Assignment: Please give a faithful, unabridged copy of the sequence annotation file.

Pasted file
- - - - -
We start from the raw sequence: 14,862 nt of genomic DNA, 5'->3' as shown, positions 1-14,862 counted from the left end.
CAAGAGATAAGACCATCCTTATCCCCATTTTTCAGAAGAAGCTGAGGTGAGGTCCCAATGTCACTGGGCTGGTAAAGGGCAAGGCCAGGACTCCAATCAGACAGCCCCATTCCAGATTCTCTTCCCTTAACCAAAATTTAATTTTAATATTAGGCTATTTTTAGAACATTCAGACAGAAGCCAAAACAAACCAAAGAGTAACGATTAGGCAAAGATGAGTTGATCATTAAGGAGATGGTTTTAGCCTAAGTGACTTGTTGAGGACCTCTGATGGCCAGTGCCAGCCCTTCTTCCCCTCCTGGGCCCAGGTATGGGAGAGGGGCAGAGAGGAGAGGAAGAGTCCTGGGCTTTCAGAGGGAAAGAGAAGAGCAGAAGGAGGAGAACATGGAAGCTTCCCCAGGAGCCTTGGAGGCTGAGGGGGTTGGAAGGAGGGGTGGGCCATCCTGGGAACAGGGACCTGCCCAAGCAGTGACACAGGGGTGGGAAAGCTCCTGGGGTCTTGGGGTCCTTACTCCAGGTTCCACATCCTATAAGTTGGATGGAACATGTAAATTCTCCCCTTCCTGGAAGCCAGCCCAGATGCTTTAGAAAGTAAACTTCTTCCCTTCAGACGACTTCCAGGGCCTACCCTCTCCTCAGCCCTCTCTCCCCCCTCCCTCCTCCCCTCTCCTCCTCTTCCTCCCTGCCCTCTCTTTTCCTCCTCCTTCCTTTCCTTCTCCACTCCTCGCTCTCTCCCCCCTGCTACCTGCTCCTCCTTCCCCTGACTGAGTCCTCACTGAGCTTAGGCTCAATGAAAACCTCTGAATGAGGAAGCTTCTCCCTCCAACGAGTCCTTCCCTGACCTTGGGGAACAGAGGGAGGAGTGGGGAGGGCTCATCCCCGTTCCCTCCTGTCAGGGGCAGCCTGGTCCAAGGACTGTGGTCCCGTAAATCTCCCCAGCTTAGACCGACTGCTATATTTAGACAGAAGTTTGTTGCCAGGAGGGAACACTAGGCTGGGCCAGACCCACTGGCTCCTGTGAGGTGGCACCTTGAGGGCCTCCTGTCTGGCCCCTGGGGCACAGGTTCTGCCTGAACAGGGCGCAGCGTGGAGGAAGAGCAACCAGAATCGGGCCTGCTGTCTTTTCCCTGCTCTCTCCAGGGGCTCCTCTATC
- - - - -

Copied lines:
We start from the raw sequence: 14,862 nt of genomic DNA, 5'->3' as shown, positions 1-14,862 counted from the left end.
CAAGAGATAAGACCATCCTTATCCCCATTTTTCAGAAGAAGCTGAGGTGAGGTCCCAATGTCACTGGGCTGGTAAAGGGCAAGGCCAGGACTCCAATCAGACAGCCCCATTCCAGATTCTCTTCCCTTAACCAAAATTTAATTTTAATATTAGGCTATTTTTAGAACATTCAGACAGAAGCCAAAACAAACCAAAGAGTAACGATTAGGCAAAGATGAGTTGATCATTAAGGAGATGGTTTTAGCCTAAGTGACTTGTTGAGGACCTCTGATGGCCAGTGCCAGCCCTTCTTCCCCTCCTGGGCCCAGGTATGGGAGAGGGGCAGAGAGGAGAGGAAGAGTCCTGGGCTTTCAGAGGGAAAGAGAAGAGCAGAAGGAGGAGAACATGGAAGCTTCCCCAGGAGCCTTGGAGGCTGAGGGGGTTGGAAGGAGGGGTGGGCCATCCTGGGAACAGGGACCTGCCCAAGCAGTGACACAGGGGTGGGAAAGCTCCTGGGGTCTTGGGGTCCTTACTCCAGGTTCCACATCCTATAAGTTGGATGGAACATGTAAATTCTCCCCTTCCTGGAAGCCAGCCCAGATGCTTTAGAAAGTAAACTTCTTCCCTTCAGACGACTTCCAGGGCCTACCCTCTCCTCAGCCCTCTCTCCCCCCTCCCTCCTCCCCTCTCCTCCTCTTCCTCCCTGCCCTCTCTTTTCCTCCTCCTTCCTTTCCTTCTCCACTCCTCGCTCTCTCCCCCCTGCTACCTGCTCCTCCTTCCCCTGACTGAGTCCTCACTGAGCTTAGGCTCAATGAAAACCTCTGAATGAGGAAGCTTCTCCCTCCAACGAGTCCTTCCCTGACCTTGGGGAACAGAGGGAGGAGTGGGGAGGGCTCATCCCCGTTCCCTCCTGTCAGGGGCAGCCTGGTCCAAGGACTGTGGTCCCGTAAATCTCCCCAGCTTAGACCGACTGCTATATTTAGACAGAAGTTTGTTGCCAGGAGGGAACACTAGGCTGGGCCAGACCCACTGGCTCCTGTGAGGTGGCACCTTGAGGGCCTCCTGTCTGGCCCCTGGGGCACAGGTTCTGCCTGAACAGGGCGCAGCGTGGAGGAAGAGCAACCAGAATCGGGCCTGCTGTCTTTTCCCTGCTCTCTCCAGGGGCTCCTCTATC